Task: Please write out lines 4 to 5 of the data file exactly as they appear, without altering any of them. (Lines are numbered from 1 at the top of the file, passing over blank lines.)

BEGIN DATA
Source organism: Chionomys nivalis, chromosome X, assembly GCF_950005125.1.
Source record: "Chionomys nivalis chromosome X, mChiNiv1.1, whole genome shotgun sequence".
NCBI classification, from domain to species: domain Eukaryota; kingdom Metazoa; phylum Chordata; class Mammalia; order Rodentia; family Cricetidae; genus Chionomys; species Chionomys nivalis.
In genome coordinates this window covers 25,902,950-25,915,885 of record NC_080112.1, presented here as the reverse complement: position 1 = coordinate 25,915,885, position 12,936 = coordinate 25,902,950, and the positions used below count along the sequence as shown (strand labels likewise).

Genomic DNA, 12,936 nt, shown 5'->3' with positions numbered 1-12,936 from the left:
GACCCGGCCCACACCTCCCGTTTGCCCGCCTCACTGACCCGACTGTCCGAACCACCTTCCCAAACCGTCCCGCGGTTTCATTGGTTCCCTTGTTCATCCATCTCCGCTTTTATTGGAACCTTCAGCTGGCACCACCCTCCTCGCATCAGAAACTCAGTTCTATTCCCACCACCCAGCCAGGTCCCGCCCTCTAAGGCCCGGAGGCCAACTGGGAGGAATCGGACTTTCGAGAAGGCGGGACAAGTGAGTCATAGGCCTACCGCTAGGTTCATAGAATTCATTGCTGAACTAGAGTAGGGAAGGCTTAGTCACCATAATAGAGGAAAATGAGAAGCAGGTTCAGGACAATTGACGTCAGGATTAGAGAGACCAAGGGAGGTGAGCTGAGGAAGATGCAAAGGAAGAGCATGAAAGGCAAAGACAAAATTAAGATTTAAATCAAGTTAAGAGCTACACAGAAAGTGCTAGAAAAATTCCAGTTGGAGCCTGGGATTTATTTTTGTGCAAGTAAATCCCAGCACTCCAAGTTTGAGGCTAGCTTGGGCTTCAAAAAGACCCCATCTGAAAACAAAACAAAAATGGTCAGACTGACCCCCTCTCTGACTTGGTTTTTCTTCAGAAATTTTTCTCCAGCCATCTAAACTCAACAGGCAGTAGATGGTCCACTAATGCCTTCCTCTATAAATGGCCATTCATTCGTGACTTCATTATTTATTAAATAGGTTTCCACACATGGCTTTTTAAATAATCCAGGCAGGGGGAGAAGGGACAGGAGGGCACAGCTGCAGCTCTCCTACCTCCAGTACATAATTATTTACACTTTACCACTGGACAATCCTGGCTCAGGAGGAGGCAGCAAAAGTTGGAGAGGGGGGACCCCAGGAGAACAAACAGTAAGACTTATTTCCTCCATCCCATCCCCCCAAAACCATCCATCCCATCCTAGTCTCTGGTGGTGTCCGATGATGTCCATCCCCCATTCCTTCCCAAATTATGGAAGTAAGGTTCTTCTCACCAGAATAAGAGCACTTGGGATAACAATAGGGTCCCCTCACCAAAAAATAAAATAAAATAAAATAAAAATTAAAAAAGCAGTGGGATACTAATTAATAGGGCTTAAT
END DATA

In genome coordinates this window covers 25,902,950-25,915,885 of record NC_080112.1, presented here as the reverse complement: position 1 = coordinate 25,915,885, position 12,936 = coordinate 25,902,950, and the positions used below count along the sequence as shown (strand labels likewise).

Genomic DNA, 12,936 nt, shown 5'->3' with positions numbered 1-12,936 from the left: